Instead, do that basic obedience and pack order training. Teach and practice the heel. But for the majority of the time on your walk, try a prong collar and use it as I described. Do not mix up (in your mind, or hers) the heel, with the walking without pulling. Heel means heel precisely or you get a correction. Walking without pulling means you can walk ahead of me, just don't put tension on the leash, or you will get a pop from the correctly positioned prong collar and the walk will be paused for a few seconds.

    I did not proof read or edit my post here, so I hope it is not too rambling.

    Wish you the best in your quest!
     
    Last edited: Sep 14, 2018
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  3. Doberman Gang

    Doberman Gang Hot Topics Subscriber

    I teach leash pressure work. This is pulling the leash slightly to hold pressure, when your dog gives to the pressure and even moves one foot in the direction of pressure, release the pressure, mark the behavior with a your reward market (yes, good, ok ect....) then reward with a treat. So this work in all directions, backwards forwards and to both sides. This will teach your dog that it can walk on a long leash and Check things out but it is not allowed to pull in any direction. Occasionally call your dogs name and when they come always reward to reinforce your recall.
     
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  4. Tropicalbri's

    Tropicalbri's $ Premium Subscriber $ Hot Topics Subscriber $ Forum Donor $

    I spent more time on the street in front of my house maybe about a 25’x50’ rectangle working area. I did circles, figure eights, box turns, and walking backwards, walking in opposite directions. Each time my pups responded correctly they were rewarded. They learned to watch me and not pull. Their concentration watching me eliminated the pulling to go their own way. This was months of daily training and we still do it just to keep them on target before each walk, run or bike ride. It is calm, consistent and assertive daily training.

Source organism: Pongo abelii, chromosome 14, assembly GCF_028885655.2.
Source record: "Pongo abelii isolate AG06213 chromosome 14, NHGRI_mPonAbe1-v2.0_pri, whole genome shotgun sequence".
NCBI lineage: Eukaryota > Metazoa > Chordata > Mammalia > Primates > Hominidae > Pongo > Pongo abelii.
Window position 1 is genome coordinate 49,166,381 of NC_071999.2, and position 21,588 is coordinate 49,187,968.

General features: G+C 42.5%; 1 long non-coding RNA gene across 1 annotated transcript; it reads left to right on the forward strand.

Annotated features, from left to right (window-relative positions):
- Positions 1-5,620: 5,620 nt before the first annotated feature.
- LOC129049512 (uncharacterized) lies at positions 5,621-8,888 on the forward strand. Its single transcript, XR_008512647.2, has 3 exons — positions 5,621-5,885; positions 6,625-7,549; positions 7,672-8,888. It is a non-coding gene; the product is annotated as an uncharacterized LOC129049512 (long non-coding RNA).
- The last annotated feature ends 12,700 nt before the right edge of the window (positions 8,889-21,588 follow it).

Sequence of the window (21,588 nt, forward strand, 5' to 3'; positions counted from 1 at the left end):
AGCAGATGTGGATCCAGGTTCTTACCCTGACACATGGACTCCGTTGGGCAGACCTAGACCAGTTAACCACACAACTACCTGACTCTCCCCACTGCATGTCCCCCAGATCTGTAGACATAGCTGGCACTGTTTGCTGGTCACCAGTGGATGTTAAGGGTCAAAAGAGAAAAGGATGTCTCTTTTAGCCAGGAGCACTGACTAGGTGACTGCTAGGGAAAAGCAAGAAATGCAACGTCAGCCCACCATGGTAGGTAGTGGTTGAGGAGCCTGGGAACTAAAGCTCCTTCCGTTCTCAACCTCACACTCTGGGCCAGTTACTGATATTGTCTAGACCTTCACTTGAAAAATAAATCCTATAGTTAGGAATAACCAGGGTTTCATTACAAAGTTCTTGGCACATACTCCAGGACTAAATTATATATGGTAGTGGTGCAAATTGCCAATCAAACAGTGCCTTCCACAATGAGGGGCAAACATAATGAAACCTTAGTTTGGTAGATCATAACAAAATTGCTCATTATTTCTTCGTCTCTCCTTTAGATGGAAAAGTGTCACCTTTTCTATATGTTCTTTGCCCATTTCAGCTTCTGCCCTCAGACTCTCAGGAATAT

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  5. My2Girls

    My2Girls Notable member

    I personally would hold off on the prong until she’s at least 6 months of age.

    Mine are both pullers. I’ve never heard of pulling as a sign of dominance. I once had a trainer tell me that my dog was dominant because she put her paw on my foot :rolleyes: (That’s because there were 4 GSD in the class barking their head off - I considered it more of a protection thing rather than dominance- didn’t use that trainer for long)

    I need to use a prong for an enjoyable walk otherwise I get pulled. My older one is much better now but it becomes a competition who’s in front when I walk both of them and then I need to remind them I’m in charge ;)
     
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  6. strykerdobe

    strykerdobe Hot Topics Subscriber

    Remember the more they pull and your holding them back, it will create drive so they want to pull more.
     
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  7. Drogon

    Drogon $ Premium Subscriber $ Hot Topics Subscriber

    Never let them get to the end of the lead. If you do, you've waiting too long for a correction and you're just pulling them.
    A pinch collar (prong collar) may help but you need to know how to use it. Just putting the collar on most likely will not stop the pulling. You'd need to give a pop/snap on the lead before the dog gets to the end of it. The idea behind the pinch collar is to - pinch. If they get to the end of the lead they'll still likely pull and the pinch is a slow pinch. If you use it the correct way and give a pop then the pinch is quick. You can experience the theory by pinching your own arm under your bicep. Pinch yourself slowly and it doesn't really hurt. Give yourself a quick snap of a pinch and it will hurt.
    Hope that helps. My boy just turned 7 months and I just put a pinch collar on him a week or so ago. HUGE difference after a couple pops now he doesn't pull me at all when normal walking.
     
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  8. Juta

    Juta New Member

    bahaviorlaist method worked !
    narrow metal choke collar and few quite hard jerks made incredible effect.
    Juta is not pulling any more.
     
  9. MyBuddy

    MyBuddy Moderator Hot Topics Subscriber

    Exactly how I ride my horses too. With the slightest "give" to the pressure, release. THAT is their reward. Same with walking a dog .:)